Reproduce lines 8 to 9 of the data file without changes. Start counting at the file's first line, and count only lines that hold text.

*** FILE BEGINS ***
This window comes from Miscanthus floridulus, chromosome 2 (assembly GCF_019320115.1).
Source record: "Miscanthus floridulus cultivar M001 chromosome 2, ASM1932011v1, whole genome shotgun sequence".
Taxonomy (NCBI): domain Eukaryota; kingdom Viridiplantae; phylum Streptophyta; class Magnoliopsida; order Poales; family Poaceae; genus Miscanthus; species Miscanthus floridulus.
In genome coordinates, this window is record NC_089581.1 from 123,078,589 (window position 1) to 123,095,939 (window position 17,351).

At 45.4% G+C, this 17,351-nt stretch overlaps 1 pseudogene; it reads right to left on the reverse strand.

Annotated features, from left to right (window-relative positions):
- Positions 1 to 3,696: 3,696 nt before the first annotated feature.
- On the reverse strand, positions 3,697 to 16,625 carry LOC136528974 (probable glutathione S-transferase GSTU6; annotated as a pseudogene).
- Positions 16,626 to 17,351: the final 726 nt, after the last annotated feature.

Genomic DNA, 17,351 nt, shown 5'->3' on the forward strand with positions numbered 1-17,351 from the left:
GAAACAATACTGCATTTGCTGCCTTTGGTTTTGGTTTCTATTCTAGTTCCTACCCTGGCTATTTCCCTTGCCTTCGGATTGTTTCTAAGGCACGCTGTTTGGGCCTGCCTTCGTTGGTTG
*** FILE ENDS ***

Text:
- On the reverse strand, positions 3,697 to 16,625 carry LOC136528974 (probable glutathione S-transferase GSTU6; annotated as a pseudogene).
- Positions 16,626 to 17,351: the final 726 nt, after the last annotated feature.